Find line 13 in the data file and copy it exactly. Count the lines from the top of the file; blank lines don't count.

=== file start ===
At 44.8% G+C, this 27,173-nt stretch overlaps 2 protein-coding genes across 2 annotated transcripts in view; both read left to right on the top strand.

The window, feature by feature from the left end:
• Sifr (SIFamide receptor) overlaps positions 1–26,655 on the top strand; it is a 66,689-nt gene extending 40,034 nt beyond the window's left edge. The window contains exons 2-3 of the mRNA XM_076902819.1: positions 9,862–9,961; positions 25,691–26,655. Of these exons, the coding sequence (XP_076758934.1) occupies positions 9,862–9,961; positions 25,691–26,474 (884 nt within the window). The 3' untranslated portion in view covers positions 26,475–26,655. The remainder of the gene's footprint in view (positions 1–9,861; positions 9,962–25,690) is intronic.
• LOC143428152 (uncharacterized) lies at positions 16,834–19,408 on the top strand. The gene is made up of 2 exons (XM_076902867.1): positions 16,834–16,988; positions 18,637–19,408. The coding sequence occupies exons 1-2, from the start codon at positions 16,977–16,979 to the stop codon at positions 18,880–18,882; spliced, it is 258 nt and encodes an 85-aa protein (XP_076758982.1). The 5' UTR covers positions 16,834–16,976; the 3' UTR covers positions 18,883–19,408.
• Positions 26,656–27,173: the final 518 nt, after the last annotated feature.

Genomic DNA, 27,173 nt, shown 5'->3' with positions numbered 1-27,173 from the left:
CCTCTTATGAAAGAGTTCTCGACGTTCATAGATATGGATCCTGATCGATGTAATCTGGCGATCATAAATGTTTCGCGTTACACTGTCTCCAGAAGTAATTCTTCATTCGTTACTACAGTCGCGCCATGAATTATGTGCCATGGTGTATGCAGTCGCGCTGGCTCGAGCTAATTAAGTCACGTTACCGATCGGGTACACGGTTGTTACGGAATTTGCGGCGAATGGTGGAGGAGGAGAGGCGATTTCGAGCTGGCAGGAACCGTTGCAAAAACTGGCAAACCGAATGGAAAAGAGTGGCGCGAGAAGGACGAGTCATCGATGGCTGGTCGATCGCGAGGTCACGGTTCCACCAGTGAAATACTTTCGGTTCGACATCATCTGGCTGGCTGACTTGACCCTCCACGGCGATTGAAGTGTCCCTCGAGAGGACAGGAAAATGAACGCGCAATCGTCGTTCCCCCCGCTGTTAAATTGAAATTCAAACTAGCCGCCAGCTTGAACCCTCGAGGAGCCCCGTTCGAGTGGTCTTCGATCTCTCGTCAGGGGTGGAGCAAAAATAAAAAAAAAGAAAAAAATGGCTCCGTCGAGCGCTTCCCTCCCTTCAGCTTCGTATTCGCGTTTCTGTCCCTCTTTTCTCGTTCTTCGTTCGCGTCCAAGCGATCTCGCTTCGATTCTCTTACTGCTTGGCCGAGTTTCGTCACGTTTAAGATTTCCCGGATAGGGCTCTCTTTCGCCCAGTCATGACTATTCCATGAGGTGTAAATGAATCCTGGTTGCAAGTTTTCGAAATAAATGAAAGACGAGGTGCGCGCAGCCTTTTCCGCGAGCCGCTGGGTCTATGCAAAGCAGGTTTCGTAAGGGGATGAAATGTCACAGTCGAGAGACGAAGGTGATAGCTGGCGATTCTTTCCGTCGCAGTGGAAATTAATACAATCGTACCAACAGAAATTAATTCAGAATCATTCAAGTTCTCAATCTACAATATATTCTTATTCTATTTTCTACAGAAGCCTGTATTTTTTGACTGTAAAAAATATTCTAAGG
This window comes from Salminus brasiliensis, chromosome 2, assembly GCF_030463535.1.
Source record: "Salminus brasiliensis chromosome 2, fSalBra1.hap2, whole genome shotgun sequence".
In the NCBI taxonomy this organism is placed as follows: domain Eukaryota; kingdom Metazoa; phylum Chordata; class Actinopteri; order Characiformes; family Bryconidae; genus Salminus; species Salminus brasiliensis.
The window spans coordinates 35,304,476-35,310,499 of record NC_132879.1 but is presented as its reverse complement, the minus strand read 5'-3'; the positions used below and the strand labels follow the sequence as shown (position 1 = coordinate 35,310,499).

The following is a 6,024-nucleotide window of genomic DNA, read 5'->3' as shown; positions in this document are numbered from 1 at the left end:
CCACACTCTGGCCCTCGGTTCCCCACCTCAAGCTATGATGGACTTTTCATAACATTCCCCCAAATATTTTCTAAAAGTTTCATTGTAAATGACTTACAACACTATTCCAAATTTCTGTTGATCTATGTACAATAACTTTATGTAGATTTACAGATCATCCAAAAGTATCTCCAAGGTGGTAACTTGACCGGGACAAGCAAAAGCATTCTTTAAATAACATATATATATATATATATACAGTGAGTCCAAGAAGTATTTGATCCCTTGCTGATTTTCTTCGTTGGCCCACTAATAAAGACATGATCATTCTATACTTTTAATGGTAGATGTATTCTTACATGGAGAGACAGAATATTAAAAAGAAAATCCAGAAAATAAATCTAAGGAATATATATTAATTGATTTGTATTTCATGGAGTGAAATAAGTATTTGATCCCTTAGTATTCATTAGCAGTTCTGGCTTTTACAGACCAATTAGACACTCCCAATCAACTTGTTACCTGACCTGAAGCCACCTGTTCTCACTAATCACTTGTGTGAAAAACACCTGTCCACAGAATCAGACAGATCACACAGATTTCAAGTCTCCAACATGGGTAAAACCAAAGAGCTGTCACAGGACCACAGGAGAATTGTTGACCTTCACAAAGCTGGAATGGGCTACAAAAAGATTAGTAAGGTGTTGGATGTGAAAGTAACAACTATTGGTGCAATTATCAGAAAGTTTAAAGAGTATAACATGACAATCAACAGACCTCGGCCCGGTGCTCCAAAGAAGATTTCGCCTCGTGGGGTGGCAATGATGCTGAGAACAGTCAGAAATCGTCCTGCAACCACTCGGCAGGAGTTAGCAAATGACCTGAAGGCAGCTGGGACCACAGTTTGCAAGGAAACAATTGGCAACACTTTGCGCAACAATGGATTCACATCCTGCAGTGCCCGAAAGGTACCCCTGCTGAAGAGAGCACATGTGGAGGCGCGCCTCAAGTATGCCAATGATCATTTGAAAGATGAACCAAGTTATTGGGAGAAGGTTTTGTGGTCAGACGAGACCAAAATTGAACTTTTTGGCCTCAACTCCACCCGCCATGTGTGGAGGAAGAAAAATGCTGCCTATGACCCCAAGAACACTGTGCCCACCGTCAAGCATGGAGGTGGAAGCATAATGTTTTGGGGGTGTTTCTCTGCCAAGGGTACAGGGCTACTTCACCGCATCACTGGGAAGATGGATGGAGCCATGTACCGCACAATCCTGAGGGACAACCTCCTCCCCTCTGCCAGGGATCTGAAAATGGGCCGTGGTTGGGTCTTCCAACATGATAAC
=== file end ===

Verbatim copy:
CCACACTCTGGCCCTCGGTTCCCCACCTCAAGCTATGATGGACTTTTCATAACATTCCCCCAAATATTTTCTAAAAGTTTCATTGTAAATGACTTACAACACTATTCCAAATTTCTGTTGATCTATGTACAATAACTTTATGTAGATTTACAGATCATCCAAAAGTATCTCCAAGGTGGTAACTTGACCGGGACAAGCAAAAGCATTCTTTAAATAACATATATATATATATATATACAGTGAGTCCAAGAAGTATTTGATCCCTTGCTGATTTTCTTCGTTGGCCCACTAATAAAGACATGATCATTCTATACTTTTAATGGTAGATGTATTCTTACATGGAGAGACAGAATATTAAAAAGAAAATCCAGAAAATAAATCTAAGGAATATATATTAATTGATTTGTATTTCATGGAGTGAAATAAGTATTTGATCCCTTAGTATTCATTAGCAGTTCTGGCTTTTACAGACCAATTAGACACTCCCAATCAACTTGTTACCTGACCTGAAGCCACCTGTTCTCACTAATCACTTGTGTGAAAAACACCTGTCCACAGAATCAGACAGATCACACAGATTTCAAGTCTCCAACATGGGTAAAACCAAAGAGCTGTCACAGGACCACAGGAGAATTGTTGACCTTCACAAAGCTGGAATGGGCTACAAAAAGATTAGTAAGGTGTTGGATGTGAAAGTAACAACTATTGGTGCAATTATCAGAAAGTTTAAAGAGTATAACATGACAATCAACAGACCTCGGCCCGGTGCTCCAAAGAAGATTTCGCCTCGTGGGGTGGCAATGATGCTGAGAACAGTCAGAAATCGTCCTGCAACCACTCGGCAGGAGTTAGCAAATGACCTGAAGGCAGCTGGGACCACAGTTTGCAAGGAAACAATTGGCAACACTTTGCGCAACAATGGATTCACATCCTGCAGTGCCCGAAAGGTACCCCTGCTGAAGAGAGCACATGTGGAGGCGCGCCTCAAGTATGCCAATGATCATTTGAAAGATGAACCAAGTTATTGGGAGAAGGTTTTGTGGTCAGACGAGACCAAAATTGAACTTTTTGGCCTCAACTCCACCCGCCATGTGTGGAGGAAGAAAAATGCTGCCTATGACCCCAAGAACACTGTGCCCACCGTCAAGCATGGAGGTGGAAGCATAATGTTTTGGGGGTGTTTCTCTGCCAAGGGTACAGGGCTACTTCACCGCATCACTGGGAAGATGGATGGAGCCATGTACCGCACAATCCTGAGGGACAACCTCCTCCCCTCTGCCAGGGATCTGAAAATGGGCCGTGGTTGGGTCTTCCAACATGATAAC